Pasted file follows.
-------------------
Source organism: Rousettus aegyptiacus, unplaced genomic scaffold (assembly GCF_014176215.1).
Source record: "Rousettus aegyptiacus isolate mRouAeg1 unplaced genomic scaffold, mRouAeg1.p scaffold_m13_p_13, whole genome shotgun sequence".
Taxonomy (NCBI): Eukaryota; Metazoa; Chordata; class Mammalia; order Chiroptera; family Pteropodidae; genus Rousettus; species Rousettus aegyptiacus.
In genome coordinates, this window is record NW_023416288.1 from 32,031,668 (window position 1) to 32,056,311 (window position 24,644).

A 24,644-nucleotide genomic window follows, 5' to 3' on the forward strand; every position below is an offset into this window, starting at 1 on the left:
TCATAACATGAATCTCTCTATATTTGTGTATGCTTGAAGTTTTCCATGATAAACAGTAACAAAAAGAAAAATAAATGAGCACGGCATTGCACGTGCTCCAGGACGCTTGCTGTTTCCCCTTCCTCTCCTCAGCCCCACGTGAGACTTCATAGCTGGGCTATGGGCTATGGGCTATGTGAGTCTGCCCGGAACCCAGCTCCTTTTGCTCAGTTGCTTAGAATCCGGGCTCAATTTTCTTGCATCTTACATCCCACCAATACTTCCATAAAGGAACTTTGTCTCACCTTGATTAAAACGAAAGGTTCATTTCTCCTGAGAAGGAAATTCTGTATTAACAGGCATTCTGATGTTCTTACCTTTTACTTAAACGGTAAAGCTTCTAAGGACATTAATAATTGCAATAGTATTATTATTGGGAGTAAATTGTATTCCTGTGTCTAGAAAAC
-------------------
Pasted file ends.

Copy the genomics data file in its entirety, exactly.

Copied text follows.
Source organism: Rousettus aegyptiacus, unplaced genomic scaffold (assembly GCF_014176215.1).
Source record: "Rousettus aegyptiacus isolate mRouAeg1 unplaced genomic scaffold, mRouAeg1.p scaffold_m13_p_13, whole genome shotgun sequence".
Taxonomy (NCBI): Eukaryota; Metazoa; Chordata; class Mammalia; order Chiroptera; family Pteropodidae; genus Rousettus; species Rousettus aegyptiacus.
In genome coordinates, this window is record NW_023416288.1 from 32,031,668 (window position 1) to 32,056,311 (window position 24,644).

A 24,644-nucleotide genomic window follows, 5' to 3' on the forward strand; every position below is an offset into this window, starting at 1 on the left:
TCATAACATGAATCTCTCTATATTTGTGTATGCTTGAAGTTTTCCATGATAAACAGTAACAAAAAGAAAAATAAATGAGCACGGCATTGCACGTGCTCCAGGACGCTTGCTGTTTCCCCTTCCTCTCCTCAGCCCCACGTGAGACTTCATAGCTGGGCTATGGGCTATGGGCTATGTGAGTCTGCCCGGAACCCAGCTCCTTTTGCTCAGTTGCTTAGAATCCGGGCTCAATTTTCTTGCATCTTACATCCCACCAATACTTCCATAAAGGAACTTTGTCTCACCTTGATTAAAACGAAAGGTTCATTTCTCCTGAGAAGGAAATTCTGTATTAACAGGCATTCTGATGTTCTTACCTTTTACTTAAACGGTAAAGCTTCTAAGGACATTAATAATTGCAATAGTATTATTATTGGGAGTAAATTGTATTCCTGTGTCTAGAAAAC